We managed to recover most of my line, and after some serious pulling landed a Pike that may have just crossed the threshold between Hammer Handle and adulthood.

So why you may ask did such a tiny gator damn near spool me?

Well, when a Pike of any size hunkers down in the weeds, and you happen to be drifting in the opposite direction at about 100 mph. you are fooled into believing that the Loch Ness Monster is on the other end of your line.

It was definitely fun while it lasted, and we all had a good laugh, as I suspect did the fish.

We gave some thought about making a run for Pike Island, but given the weather conditions, started making our way towards home, where we hit the dock at just after 3pm, resembling in many ways, 3 thoroughly drowned rats.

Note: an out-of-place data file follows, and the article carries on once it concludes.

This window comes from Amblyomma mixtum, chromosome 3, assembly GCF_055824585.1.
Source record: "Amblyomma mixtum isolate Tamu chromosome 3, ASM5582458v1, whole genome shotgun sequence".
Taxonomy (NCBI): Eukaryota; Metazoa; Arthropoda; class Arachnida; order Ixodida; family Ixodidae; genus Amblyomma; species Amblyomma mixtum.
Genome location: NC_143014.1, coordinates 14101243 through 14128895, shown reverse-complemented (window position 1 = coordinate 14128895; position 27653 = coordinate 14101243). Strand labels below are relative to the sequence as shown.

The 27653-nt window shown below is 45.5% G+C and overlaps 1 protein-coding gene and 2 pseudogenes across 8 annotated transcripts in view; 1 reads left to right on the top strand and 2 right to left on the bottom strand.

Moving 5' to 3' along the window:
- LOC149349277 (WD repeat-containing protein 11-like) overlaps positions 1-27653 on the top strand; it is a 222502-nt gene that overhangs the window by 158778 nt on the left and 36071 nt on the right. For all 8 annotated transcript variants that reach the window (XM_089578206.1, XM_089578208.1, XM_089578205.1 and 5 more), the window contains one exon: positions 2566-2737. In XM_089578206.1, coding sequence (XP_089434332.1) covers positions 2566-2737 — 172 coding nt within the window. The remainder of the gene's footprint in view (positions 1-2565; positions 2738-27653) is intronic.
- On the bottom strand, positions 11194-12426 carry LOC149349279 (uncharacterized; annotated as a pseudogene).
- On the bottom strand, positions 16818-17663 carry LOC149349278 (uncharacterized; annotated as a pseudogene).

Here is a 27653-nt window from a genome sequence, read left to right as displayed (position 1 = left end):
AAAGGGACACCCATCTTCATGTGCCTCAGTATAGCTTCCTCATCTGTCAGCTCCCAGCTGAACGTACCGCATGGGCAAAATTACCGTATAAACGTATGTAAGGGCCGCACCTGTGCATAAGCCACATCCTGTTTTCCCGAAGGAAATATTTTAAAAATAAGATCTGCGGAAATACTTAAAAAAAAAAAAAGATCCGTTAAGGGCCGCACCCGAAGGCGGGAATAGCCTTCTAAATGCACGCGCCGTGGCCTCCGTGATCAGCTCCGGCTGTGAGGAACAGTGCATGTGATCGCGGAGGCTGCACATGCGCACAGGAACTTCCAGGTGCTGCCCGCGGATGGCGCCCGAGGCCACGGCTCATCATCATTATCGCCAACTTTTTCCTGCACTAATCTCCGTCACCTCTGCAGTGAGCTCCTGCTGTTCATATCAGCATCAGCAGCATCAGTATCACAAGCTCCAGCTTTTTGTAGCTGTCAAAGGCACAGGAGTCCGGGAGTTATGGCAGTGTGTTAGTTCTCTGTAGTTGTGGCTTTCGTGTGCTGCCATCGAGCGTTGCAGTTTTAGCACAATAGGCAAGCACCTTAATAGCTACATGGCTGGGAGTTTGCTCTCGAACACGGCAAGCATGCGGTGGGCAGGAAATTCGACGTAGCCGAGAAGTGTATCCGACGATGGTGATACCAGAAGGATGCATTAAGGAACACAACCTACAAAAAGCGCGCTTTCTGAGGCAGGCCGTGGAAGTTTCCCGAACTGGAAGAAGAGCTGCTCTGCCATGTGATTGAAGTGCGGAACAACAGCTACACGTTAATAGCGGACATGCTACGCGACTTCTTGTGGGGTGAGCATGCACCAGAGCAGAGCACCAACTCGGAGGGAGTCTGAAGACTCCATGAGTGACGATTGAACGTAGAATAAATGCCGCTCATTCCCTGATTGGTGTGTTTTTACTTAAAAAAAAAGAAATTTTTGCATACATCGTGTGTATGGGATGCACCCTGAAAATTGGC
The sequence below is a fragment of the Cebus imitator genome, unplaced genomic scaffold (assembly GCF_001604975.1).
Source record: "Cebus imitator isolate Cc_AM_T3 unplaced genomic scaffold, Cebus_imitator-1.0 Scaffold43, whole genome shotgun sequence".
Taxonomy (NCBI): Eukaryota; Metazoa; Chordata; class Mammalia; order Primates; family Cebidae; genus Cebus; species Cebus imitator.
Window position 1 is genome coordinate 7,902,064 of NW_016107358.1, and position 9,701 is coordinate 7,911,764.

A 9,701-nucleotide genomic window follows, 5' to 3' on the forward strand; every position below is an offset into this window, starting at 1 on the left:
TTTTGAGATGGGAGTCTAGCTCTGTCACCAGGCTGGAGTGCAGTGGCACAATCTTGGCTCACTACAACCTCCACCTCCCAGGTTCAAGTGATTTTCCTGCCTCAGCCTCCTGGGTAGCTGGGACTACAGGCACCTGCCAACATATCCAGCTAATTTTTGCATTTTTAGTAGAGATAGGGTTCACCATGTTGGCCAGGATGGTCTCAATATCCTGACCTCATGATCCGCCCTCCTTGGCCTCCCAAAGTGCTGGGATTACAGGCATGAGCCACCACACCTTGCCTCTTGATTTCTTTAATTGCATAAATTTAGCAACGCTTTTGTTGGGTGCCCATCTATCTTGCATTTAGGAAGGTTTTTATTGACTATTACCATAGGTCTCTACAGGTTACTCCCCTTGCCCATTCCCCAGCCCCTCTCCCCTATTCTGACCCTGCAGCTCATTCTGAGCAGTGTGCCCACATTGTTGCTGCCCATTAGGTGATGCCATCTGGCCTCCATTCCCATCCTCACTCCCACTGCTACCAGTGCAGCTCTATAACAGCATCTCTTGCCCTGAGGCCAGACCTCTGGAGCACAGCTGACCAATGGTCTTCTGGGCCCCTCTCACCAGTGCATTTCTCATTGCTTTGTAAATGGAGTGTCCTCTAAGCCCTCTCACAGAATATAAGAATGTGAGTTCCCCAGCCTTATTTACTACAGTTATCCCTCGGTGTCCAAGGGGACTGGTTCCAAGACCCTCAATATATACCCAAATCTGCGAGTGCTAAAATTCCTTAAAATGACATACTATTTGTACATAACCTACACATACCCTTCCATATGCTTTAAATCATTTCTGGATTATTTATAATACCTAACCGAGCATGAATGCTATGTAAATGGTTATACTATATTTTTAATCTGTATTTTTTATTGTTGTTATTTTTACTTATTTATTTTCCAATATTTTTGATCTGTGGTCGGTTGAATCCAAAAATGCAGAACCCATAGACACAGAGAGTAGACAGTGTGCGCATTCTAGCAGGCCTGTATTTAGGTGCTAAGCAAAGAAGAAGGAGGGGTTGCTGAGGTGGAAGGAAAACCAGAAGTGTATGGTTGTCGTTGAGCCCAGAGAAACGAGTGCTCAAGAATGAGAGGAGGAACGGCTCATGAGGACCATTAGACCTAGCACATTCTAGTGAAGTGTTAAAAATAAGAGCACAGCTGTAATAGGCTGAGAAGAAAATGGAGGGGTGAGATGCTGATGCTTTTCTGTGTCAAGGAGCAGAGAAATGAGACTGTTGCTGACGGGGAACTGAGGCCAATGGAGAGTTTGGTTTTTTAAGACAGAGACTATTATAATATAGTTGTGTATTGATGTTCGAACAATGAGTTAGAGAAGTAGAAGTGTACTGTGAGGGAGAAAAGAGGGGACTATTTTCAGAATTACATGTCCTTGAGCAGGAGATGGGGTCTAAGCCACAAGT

Liam did an outstanding job throughout the day by getting us on fish regardless of the challenges the wind presented. On the way home he handled the boat beautifully, and while we got wet – there was no avoiding that – our ride was incredibly smooth.

Eric and Liam Lund

You trained him well dad – and it’s trite to say that in this instance the apple clearly didn’t roll far from the tree.

Much to our surprise, everything settled down around 6pm, and therefore abandoning all thoughts of moving on to plan “B”, and like a couple of drooling Pavlovian dogs, headed directly over to Fire Island.

Fortunately, the fishing was much better this evening, and we caught some nice Walleye – including a couple over 20” – in anywhere from 20 to 5 feet. Kenny also caught a decent size Pike, his first ever on a jig, bringing the days Pike total to 12.

To top things off, Esnagami Lake treated us to a beautiful sunset.

Esnagami Sunset